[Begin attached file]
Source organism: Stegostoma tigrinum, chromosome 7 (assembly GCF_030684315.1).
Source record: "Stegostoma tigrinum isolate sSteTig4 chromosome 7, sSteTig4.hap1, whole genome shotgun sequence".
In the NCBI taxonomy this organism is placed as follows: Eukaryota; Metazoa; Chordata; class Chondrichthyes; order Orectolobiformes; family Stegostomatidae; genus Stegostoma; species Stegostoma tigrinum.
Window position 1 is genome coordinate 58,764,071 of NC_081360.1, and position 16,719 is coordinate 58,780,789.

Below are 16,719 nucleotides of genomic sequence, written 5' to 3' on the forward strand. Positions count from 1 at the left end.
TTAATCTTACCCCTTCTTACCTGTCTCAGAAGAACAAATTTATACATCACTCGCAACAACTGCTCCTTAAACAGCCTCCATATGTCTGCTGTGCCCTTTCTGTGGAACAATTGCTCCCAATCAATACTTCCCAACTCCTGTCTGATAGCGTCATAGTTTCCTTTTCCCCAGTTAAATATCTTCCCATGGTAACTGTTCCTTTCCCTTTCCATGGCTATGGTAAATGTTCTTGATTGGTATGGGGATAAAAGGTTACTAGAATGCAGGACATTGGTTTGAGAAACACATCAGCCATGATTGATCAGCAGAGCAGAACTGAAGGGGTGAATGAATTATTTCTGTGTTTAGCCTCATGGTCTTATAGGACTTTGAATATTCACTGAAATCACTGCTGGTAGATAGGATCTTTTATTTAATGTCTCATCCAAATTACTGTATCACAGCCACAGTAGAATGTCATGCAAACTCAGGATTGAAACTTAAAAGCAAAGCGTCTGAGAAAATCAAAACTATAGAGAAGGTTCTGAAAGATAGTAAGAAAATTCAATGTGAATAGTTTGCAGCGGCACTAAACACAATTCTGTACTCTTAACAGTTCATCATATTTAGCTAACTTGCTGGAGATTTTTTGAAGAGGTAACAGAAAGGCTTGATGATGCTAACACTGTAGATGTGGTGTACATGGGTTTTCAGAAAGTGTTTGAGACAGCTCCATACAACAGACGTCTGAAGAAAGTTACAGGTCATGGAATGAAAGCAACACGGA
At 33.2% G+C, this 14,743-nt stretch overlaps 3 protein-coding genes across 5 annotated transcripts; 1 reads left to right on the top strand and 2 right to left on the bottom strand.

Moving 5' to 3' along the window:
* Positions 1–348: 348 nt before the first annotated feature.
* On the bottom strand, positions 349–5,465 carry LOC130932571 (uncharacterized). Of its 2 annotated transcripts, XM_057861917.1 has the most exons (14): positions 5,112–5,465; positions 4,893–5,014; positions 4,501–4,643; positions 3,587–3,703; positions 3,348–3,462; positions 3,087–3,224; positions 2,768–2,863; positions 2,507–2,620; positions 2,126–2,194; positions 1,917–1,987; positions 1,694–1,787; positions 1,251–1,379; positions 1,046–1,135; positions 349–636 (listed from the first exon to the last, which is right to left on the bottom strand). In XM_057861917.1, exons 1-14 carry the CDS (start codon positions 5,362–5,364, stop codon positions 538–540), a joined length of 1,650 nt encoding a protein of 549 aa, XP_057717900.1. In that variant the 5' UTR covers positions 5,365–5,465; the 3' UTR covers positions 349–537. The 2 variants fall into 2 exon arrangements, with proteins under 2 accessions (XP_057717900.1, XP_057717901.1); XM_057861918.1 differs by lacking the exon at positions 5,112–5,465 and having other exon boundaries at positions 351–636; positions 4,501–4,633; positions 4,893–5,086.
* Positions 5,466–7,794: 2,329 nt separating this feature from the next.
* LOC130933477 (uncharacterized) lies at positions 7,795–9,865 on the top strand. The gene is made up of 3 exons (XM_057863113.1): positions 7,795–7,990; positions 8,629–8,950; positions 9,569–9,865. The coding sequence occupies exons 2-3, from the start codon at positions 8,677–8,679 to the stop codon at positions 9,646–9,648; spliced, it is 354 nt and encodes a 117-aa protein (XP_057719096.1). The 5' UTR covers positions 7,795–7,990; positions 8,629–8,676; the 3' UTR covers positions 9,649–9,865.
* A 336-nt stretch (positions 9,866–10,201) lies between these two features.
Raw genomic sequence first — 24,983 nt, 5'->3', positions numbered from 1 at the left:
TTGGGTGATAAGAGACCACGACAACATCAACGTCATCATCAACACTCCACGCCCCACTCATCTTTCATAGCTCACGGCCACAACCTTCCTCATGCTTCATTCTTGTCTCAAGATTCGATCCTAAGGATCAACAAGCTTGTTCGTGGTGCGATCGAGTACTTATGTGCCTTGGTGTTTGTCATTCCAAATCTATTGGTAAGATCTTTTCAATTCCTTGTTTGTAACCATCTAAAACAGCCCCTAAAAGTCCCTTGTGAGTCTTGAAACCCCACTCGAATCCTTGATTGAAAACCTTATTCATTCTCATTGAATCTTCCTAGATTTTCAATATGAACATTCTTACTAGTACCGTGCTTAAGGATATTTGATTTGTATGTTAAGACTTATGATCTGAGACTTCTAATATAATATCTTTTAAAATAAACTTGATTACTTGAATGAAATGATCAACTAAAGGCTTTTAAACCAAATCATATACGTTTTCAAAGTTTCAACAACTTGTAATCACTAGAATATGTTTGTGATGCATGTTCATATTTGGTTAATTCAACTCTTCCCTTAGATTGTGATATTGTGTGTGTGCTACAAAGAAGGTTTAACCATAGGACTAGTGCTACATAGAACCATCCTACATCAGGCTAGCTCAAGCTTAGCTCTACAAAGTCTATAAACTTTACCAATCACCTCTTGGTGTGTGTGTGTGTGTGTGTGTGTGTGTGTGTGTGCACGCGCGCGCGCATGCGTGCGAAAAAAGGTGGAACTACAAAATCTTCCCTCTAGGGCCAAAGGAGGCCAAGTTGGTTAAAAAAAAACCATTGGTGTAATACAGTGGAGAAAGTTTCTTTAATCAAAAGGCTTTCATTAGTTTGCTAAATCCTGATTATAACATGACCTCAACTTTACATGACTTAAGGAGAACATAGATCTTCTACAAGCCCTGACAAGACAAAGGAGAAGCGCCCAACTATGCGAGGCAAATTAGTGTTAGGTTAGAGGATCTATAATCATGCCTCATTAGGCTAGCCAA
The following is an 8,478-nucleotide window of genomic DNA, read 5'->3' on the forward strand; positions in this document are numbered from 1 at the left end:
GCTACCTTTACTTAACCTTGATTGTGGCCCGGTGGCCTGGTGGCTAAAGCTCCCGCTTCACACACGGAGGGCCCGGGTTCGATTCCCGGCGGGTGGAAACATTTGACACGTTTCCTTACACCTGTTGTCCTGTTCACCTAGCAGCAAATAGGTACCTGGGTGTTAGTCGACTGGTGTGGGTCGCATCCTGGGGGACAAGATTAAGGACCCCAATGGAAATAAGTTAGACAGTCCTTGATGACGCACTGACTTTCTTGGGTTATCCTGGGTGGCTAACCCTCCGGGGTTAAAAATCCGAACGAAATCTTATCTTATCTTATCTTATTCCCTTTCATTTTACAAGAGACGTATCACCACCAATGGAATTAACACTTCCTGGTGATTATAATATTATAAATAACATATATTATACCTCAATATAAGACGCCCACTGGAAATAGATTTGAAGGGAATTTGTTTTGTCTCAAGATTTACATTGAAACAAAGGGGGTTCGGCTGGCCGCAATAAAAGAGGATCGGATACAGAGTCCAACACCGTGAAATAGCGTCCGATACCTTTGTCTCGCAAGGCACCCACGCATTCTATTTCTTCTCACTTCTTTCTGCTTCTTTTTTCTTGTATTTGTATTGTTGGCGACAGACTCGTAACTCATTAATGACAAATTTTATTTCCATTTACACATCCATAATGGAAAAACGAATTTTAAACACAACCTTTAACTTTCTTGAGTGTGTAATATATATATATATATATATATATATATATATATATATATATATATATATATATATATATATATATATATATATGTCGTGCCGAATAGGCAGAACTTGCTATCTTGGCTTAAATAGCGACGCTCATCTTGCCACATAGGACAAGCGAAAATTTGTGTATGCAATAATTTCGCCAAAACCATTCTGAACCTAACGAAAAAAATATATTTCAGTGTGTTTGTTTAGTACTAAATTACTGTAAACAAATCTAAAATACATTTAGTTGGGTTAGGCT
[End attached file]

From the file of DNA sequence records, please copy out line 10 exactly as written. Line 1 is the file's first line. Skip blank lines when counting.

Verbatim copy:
* On the bottom strand, positions 349–5,465 carry LOC130932571 (uncharacterized). Of its 2 annotated transcripts, XM_057861917.1 has the most exons (14): positions 5,112–5,465; positions 4,893–5,014; positions 4,501–4,643; positions 3,587–3,703; positions 3,348–3,462; positions 3,087–3,224; positions 2,768–2,863; positions 2,507–2,620; positions 2,126–2,194; positions 1,917–1,987; positions 1,694–1,787; positions 1,251–1,379; positions 1,046–1,135; positions 349–636 (listed from the first exon to the last, which is right to left on the bottom strand). In XM_057861917.1, exons 1-14 carry the CDS (start codon positions 5,362–5,364, stop codon positions 538–540), a joined length of 1,650 nt encoding a protein of 549 aa, XP_057717900.1. In that variant the 5' UTR covers positions 5,365–5,465; the 3' UTR covers positions 349–537. The 2 variants fall into 2 exon arrangements, with proteins under 2 accessions (XP_057717900.1, XP_057717901.1); XM_057861918.1 differs by lacking the exon at positions 5,112–5,465 and having other exon boundaries at positions 351–636; positions 4,501–4,633; positions 4,893–5,086.